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material for exam 1

by: Rebecca J Elting

material for exam 1 ANIMSCI 2200.01 - 0010

Rebecca J Elting
GPA 3.4

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these notes cover lecture notes from the first few weeks and notes from the book from chapters 1&2 which are relevant to the exam
Introductory Animal Sciences
Pasha Lyvers Peffer
Study Guide
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This 5 page Study Guide was uploaded by Rebecca J Elting on Sunday October 16, 2016. The Study Guide belongs to ANIMSCI 2200.01 - 0010 at Ohio State University taught by Pasha Lyvers Peffer in Fall 2016. Since its upload, it has received 10 views. For similar materials see Introductory Animal Sciences in INTRO TO ANIMAL SCIENCE at Ohio State University.

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Date Created: 10/16/16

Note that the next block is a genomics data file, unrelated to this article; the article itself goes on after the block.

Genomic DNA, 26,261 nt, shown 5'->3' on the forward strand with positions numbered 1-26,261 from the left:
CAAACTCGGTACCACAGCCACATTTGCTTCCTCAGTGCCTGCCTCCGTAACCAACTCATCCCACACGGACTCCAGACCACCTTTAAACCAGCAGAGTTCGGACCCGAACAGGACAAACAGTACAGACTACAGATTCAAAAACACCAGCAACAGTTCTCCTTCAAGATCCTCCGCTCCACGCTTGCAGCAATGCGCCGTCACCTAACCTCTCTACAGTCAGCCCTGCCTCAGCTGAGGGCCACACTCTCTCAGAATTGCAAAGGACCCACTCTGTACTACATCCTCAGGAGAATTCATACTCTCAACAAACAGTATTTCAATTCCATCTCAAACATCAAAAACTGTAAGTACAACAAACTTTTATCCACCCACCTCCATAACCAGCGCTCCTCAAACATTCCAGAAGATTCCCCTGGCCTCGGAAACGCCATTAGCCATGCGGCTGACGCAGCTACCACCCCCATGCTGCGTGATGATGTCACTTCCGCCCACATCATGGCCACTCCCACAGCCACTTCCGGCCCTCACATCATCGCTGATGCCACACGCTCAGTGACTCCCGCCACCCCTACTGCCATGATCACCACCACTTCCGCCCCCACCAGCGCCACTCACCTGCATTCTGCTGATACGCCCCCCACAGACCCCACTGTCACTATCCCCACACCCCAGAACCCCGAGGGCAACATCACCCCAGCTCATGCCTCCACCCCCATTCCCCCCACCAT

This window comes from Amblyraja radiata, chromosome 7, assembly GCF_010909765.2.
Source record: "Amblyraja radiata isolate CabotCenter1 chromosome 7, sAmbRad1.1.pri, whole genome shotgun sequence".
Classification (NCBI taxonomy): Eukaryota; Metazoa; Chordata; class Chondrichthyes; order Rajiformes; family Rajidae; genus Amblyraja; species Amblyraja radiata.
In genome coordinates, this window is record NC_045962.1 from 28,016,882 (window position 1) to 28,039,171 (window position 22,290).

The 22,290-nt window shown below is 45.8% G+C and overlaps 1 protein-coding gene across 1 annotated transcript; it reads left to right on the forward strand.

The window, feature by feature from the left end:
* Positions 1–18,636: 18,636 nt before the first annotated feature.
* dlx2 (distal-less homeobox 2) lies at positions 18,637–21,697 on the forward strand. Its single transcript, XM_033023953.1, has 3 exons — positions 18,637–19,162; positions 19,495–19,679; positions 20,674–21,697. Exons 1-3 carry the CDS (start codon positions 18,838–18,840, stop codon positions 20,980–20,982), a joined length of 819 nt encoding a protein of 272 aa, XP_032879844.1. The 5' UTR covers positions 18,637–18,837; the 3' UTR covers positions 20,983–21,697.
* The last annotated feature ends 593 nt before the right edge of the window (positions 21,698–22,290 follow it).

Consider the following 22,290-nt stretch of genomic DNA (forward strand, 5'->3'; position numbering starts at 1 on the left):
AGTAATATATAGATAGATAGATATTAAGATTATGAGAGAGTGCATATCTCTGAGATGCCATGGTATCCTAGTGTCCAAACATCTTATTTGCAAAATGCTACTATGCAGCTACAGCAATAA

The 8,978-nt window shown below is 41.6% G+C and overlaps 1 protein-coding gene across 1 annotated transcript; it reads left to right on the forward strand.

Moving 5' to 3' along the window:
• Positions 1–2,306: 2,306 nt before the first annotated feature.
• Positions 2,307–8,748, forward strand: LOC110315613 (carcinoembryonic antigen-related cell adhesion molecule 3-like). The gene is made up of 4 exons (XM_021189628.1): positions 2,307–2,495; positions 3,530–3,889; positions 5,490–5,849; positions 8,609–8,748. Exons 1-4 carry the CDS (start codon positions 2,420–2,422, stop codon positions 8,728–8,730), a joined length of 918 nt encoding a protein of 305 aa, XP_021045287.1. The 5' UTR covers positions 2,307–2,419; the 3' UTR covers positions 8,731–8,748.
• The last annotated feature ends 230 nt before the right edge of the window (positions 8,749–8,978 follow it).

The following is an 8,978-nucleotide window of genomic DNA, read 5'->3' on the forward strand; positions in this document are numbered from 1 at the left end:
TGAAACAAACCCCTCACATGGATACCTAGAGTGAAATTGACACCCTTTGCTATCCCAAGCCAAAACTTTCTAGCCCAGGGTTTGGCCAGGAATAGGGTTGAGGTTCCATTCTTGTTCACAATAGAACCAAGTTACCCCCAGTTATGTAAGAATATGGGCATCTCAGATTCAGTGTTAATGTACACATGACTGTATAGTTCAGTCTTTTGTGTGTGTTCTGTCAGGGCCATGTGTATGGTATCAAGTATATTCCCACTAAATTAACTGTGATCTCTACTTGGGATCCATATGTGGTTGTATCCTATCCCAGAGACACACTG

Intro to Animal Science Study Guide Exam 1 • Chapter One Importance of Animals Key points: We rely on animals for food, clothing, knowledge, energy, power, status, transportation, companionship, entertainment, service and capital Development complex of the human brain: we originally ate a plant base diet, so had a large gut. Once we found out how to eat and digest meat, out gut shrank and digestion was less labor intensive, and also took less energy. This energy then went to the brain. •Meat/ dairy consumption: our diet should contain low-fat meat as well as dairy products such as milk Yogurt and cheese. In the US, 99% consume animal products (this includes eggs, honey, gelatin, etc.) 27% of the US’s calories (on average) are from animal products, excluding animal fats 17% of the worlds calories (on average) are from animal products excluding animal fats. Meat and milk is the greatest contribution to animal products consumed in the us and world wide Developed countries consume at least twice the amount of meat and egg product when compared to least developed countries, this pattern of economic status influencing food choice is also seen in each individual country as well. Worldwide goat is the most consumed meat Today chicken, beef and pork are the most consumed meats in the US, with pork being the number one consumed meat. Milk consumption has decreased overall but cheese consumption has increased. Milk in the us is mostly consumed from cattle, but in India over 60% of people get their milk from water buffaloes. Other animals used in milk production are: yaks, goat, sheep, camel, mare, sow, reindeer and llama •Other uses for animals beyond food: Fiber: Many types of fibers can be collected from animals including wool, from sheep, mohair and cashmere from goats, angora from rabbits and other fibers from llamas, alpacas, camels and yaks. Many animal fibers are being replaced by cotton or synthetic fibers. Globally, wool is the most used animal fiber, representing 5% of the textile fiber production. Land management and transportation: animals all across the globe are used as erosion control, range or pasture management including plant diversification and noxious weed control. Many grazing animals can be sustained on land which otherwise would have not been cultivated Draft animals are vital especially in Africa and Asia, where most of the land is not able to be cultivated by machine. Up to 25% of the land relies on animals to cultivate the land. Transportation using animals is also important; some areas in the united states have limited number of cars so rely on animals for transportation. In Sub-Saharan Africa, donkey driven carts have been on the rise, and are expected to stay in demand in the future. Some animal fats can be refined and used as fuel for cars. Research: animals have contributed to over 50% of the scientific discoveries and 2/3 of the Nobel piece prizes Rats and mice are the most used animals in research, but other animals used are non- human primates, dogs, cats, pigs horses, etc. By FEDERAL LAW animal testing MUST be conducted before human trials are conducted. Rats and animals are used due to convenience; they take up a small amount of space, reproduce fast and are easy to maintain. Pigs have contributed quite a bit too, due to our similarities with them; we have had heart studies and obesity studies done on pigs which correlate to humans. This also includes heart disease. Sheep studies have been used in fetal development studies, and chickens are helping in studies with ovarian cancer. It is important to use animals for research; no animal is a perfect model for humans. The results we get from these studies may give us insight to possible results, but until the clinical trials are conducted there is not “for sure” reaction. Chapter Two Domestication: Key points: Humans are not solely responsible for the domestication process; evolution and genetics have some place in. the first stage of evolution is the longest stage of development, and is considered the origins of animals and their continuing ability over time, while domestication is considered fixed evolutionary behaviors and production is the most recent stage of development through selective practices. All domesticated animals have similar traits, which allowed humans to interrupt their natural hierarchy, also some animals are impossible to domesticate (note the difference between feral, wild, tame and domesticated). •Origin of animals: Todays animals appeared during the Cambrian period (540 million years ago), also known as the Cambrian explosion. Mammals appeared during the Triassic period (250 Million years ago) Birds appeared during the Jurassic period (150 Million years ago) Humans appeared during the tertiary period (65 million years ago) which was also viewed as the period of land bridges that linked north America to Asia. Pig, cow and horse ancestors appeared about 53 million years ago. Principles of Evolution: Evolution is the process by which changes occur over SUCCESSIVE GENERATIONS; BOTH animals GENETICS and its ENVIRONMENT are important for evolution. Biologist whom started to study evolution include, Charles Darwin, William wells, Patrick Mathews and Alfred Wallace. Animals will evolve as the inherently possess the ability to vary, reproduce in excess, and are exposed to a continually changing environment. Darwin created the idea of natural selection, and that animals can gradually change morphologically over time to adapt to their environment. Natural selection also works on existing genetics, and cannot introduce variation. Natural selection is increased however, because animals in general have a tendency to reproduce and overpopulate beyond environmental sustainability. Adaptations are modifications that are maintained through natural selection. Horses are a great example; they use to have feet, but slowly their feet developed into hoofs Evolution during domestication: during domestication an animal’s SOCIAL environment is the primary force acting on existing variation. Despite only aiming for social, some physical attributes still follow such as, floppy ears, curled tails, white head spotting, this is due for selecting for a single trait. The original trait being selected for was tameness and docility towards humans, but it originated with natural selection. Artificial selection would play a role later in the domestication factor. Fox-farm experiments showed the effects of artificial selection, and how fast artificial selection can take effect. Domestication moves beyond taming: most animals are unable to be domesticated; for example, Of the 148 hooved animal species, only 14 are currently domesticated. Fish are still working on being domesticated, while some animals we keep as pets are not considered domesticated such as snakes and other exotics. According to DARWIN, domestication required breeding of animals in captivity, was goal oriented, increased reproductive success of the animal, brought about atrophy or reduction in organ systems, enabled greater demonstration of adaptability, and was a process facilitated by subjugation to humans. Tame is the acceptance of humans for a brief period of time, and will not last generations. It is only temporary. The offspring of tame animals will show wild behaviors even if their parents do not. Genetically there are absence of domestic markers. Feral animals are animals where were at one point domesticated but through generations of not having human contact have started to go towards their wild state. Major species of domesticated individuals include cows, pigs, sheep, horses and goats. Minor species include donkeys, water buffalo, reindeer, llama alpaca, camels, and yaks. Behaviors that support domestication are large social groups with a hierarchal structure, promiscuous mating with male dominance, signal reproductive readiness through postures, prosocial young, short flight distance and low reactivity to humans, herbivores or omnivores, low stress response to confinement. Domestication where and when?:Wolfs were one of the firsts animals to be domesticates, estimated about 17-15 thousand years ago. Domestication events tended to occur where food was more scarce, and hunting was not always most optimal. In the tropics very few if no domestication events occurred because the climate allows for hunting all year round, and animals didn’t have to connect with humans. Most of the evidence of domestication occurred towards Mesopotamia. Pigs have had the most domesticated events out of all the domesticated animals. The stages of domestication: 1. Control over animals in the wild 2. Control over captive wild animals 3. Breeding of captive animals 4. Morphological changes in captive animals